BBQ brush bristles can lodge in throat, warns ER doctor
Small wire bristles fall off and attach to food on the grill, may need surgery to remove, says doctor
A Nova Scotia emergency room doctor is warning people to check their food carefully when it comes off the grill, after seeing an increased number of patients with wire bristles lodged in their throats.
Dr. Maureen Allen, who works in Antigonish, said the wires come from barbecue cleaning brushes that fall off and attach to food while it's cooking on the grill.
Allen said she saw four patients with the problem within one month this summer.
"So, what is that? What's going on?" she said Monday during an interview with CBC's Information Morning.
Allen estimates she's seen a 60 per cent increase in the number of cases this summer. She said her colleagues at emergency rooms in Halifax are seeing a similar increase.
In one instance, Allen said a woman ate a hamburger and then came into the emergency room with a "foreign body sensation" in her throat.
"When we X-rayed her neck you could see probably about a 2.5-centimetre fine wire brush [bristle] lodged into her epiglottis," she said.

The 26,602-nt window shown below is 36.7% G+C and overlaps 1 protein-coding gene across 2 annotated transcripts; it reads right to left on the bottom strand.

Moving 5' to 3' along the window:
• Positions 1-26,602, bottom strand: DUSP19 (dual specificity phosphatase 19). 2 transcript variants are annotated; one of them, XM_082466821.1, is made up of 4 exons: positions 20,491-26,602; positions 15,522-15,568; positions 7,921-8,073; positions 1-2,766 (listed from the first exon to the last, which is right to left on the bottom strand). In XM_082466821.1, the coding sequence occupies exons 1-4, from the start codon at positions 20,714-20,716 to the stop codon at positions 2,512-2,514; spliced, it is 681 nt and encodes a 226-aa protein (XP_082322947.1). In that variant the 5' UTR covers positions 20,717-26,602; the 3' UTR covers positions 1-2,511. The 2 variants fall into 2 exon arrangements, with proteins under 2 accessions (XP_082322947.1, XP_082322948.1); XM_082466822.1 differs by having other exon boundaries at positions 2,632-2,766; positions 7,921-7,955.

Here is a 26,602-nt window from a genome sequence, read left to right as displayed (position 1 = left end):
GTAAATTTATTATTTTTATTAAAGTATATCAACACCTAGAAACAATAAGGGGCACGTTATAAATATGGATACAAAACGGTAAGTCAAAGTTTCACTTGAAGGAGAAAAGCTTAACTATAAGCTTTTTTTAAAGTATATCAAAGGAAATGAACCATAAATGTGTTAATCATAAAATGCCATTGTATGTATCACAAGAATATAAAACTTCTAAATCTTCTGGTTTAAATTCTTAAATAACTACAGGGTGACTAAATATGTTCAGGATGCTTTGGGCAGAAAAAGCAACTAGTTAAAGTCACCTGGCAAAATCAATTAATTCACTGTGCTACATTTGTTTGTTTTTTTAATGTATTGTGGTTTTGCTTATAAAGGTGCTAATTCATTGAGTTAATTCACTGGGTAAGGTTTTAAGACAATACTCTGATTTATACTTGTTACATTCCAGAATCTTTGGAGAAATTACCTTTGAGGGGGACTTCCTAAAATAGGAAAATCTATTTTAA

Allen said the bristles can do a lot of damage, even perforate the esophagus, and require surgery to remove them. She's not sure what's behind the increase in incidents.
"I don't know if more people are using these wire brushes, or there's more people barbecuing, or we're just getting some brushes that are really not very good," said Allen.
"I would ditch the wire brush, personally, and get one of the scouring-type of brushes."
On its web site, Health Canada also warns about the brushes:
"[You] should inspect your BBQ brush before each use and throw it away if you notice that the bristles are loose or stuck to the grill."
With files from the CBC's Information Morning